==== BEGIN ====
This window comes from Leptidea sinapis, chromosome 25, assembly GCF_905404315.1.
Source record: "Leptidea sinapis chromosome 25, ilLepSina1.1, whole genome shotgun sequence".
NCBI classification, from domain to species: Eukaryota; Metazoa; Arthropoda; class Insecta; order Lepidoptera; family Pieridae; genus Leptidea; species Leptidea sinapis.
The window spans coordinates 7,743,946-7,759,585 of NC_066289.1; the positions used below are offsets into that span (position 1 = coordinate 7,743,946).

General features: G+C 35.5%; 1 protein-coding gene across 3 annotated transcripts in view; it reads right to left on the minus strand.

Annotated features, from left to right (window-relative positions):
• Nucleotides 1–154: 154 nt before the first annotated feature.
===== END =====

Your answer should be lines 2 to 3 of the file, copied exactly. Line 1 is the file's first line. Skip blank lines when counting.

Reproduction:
Source record: "Leptidea sinapis chromosome 25, ilLepSina1.1, whole genome shotgun sequence".
NCBI classification, from domain to species: Eukaryota; Metazoa; Arthropoda; class Insecta; order Lepidoptera; family Pieridae; genus Leptidea; species Leptidea sinapis.